Sheldon Silver: the first sign of trouble came Dec. 29

22 Jan 2015 | Author: | No comments yet »

Assembly Speaker Sheldon Silver to be arrested Thursday on corruption charges: report.

ALBANY — In a move bound to rock the state Capitol, longtime Assembly Speaker Sheldon Silver reportedly will be arrested Thursday on corruption charges. While it’s unclear exactly what charges Silver could be facing, The Times reported they are linked to payments the powerful Manhattan Democrat received from New York City law Goldberg & Iryami that he did not disclose publicly as required by law.

Silver, a lawyer who has been speaker since 1994, has been under scrutiny from federal prosecutors in Manhattan and the Federal Bureau of Investigation in relation to the source of his six-figure income. He was less specific when asked whether his lawyer had, saying “they have not been directed to do anything.” The arrest of Silver, who next year would become the longest-serving speaker in Assembly history, comes as Bharara’s office has taken up the unfinished investigations of the Moreland anti-corruption commission that Gov. The specific details of the charges were not clear, but The Times said that it was related to money Silver received from a small real-estate tax law firm. Silver earned between $650,000 and $750,000 from outside legal work in 2013, in addition to his $121,000 speaker salary, according state financial disclosure forms. The probe came after an investigation by Cuomo’s Moreland Commission panel, which was looking into corruption in Albany when the governor shut it down.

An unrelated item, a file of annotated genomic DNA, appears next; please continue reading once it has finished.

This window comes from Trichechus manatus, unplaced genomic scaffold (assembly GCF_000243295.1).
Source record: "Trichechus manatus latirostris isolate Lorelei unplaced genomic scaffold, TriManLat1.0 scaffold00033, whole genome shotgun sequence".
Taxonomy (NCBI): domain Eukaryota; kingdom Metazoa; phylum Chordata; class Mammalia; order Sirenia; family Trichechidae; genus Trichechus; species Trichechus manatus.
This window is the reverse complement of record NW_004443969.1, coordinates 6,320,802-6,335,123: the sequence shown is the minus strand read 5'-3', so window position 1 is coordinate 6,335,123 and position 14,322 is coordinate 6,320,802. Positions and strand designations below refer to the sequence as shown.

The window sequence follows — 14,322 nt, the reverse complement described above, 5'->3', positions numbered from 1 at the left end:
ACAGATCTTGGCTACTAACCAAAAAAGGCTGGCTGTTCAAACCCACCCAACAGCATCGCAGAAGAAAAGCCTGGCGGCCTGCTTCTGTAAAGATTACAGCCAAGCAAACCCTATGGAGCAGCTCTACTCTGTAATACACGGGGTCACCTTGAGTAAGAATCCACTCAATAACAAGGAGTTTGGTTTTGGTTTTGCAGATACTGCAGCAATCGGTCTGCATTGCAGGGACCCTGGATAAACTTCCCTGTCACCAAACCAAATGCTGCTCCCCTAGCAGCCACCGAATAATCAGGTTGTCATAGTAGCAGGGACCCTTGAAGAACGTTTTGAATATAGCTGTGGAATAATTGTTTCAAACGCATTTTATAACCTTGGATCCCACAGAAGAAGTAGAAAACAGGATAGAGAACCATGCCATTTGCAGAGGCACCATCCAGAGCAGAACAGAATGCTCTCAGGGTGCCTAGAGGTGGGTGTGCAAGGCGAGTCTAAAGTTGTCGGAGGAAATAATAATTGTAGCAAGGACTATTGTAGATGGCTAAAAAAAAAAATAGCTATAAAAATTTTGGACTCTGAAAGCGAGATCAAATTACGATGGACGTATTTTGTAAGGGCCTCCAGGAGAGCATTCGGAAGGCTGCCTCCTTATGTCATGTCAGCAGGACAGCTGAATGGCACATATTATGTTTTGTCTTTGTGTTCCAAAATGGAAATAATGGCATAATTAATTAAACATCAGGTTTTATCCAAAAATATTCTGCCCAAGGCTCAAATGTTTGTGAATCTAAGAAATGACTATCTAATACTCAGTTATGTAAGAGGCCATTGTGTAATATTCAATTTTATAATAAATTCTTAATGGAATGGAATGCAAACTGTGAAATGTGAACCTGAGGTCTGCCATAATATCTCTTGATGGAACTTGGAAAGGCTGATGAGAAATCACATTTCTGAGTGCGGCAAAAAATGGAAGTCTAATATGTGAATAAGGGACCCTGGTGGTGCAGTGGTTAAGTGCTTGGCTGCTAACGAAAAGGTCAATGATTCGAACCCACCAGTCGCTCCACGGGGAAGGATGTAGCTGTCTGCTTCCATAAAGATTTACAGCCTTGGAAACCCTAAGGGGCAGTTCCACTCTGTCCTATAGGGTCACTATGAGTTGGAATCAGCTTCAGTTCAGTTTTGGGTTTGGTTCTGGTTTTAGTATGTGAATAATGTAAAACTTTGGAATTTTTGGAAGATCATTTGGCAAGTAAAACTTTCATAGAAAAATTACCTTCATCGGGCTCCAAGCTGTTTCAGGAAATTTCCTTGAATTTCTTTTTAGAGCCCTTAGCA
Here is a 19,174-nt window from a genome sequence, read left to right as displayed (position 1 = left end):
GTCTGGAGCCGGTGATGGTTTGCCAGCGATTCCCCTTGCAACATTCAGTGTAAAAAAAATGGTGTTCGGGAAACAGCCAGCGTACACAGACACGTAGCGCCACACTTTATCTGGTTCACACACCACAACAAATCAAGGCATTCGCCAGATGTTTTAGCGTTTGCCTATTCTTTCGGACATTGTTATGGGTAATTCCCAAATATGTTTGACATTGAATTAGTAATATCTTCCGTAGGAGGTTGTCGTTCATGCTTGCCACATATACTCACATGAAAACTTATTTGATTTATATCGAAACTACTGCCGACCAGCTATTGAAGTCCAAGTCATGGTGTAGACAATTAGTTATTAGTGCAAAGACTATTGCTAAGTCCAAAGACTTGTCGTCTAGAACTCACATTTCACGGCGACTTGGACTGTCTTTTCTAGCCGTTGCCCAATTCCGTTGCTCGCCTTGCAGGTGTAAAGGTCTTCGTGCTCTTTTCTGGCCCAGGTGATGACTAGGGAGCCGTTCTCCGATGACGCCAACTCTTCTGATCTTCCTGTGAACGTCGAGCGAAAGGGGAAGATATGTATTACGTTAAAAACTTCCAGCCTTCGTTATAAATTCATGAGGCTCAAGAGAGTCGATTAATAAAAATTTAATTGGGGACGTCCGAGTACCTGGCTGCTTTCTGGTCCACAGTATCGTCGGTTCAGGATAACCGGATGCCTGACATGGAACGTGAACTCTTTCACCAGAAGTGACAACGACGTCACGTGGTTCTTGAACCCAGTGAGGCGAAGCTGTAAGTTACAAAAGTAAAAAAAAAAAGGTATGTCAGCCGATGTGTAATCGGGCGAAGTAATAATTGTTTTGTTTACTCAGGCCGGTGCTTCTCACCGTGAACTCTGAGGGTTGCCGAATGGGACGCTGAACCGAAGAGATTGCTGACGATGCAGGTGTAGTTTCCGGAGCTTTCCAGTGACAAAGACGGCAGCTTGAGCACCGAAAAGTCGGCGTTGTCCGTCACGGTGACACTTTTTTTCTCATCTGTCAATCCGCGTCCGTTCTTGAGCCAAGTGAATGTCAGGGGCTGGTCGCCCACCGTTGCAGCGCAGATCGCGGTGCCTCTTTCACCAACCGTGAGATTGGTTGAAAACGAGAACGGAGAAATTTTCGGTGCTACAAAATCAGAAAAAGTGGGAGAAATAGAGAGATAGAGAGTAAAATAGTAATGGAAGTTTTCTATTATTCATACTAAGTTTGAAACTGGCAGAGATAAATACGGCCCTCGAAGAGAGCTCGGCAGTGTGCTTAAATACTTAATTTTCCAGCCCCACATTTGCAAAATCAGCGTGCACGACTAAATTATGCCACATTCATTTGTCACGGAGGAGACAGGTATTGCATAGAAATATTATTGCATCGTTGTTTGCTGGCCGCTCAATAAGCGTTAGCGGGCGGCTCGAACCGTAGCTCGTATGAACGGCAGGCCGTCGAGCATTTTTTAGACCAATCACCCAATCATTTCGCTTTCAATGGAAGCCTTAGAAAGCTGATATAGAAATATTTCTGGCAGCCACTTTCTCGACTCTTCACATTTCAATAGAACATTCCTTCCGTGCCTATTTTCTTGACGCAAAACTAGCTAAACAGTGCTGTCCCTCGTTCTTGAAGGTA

Silver, along with Cuomo and Senate Republican Majority Leader Dean Skelos, are known as the “three men in the room” who negotiate most everything that gets done in Albany. In addition the financial controversies, Silver also became entangled in the Vito Lopez sex-harassment case when it became public that the speaker had hired two firms to defend the disgraced former assemblyman, spending nearly $700,000 in public funds. Silver — who could not be reached for comment early Thursday — was nearly ousted as Assembly speaker by his fellow Democrats in 2000, when they unexpectedly challenged his leadership position.

Attorney for the Southern District of New York, took up the commission’s work in April after it was disbanded and began examining communications Mr. Silver has come under fire numerous times during his 21 years as speaker, including in 2013, when he was identified in a state ethics report as a pivotal figure in a decision to conceal sexual-harassment allegations against a member of his conference.

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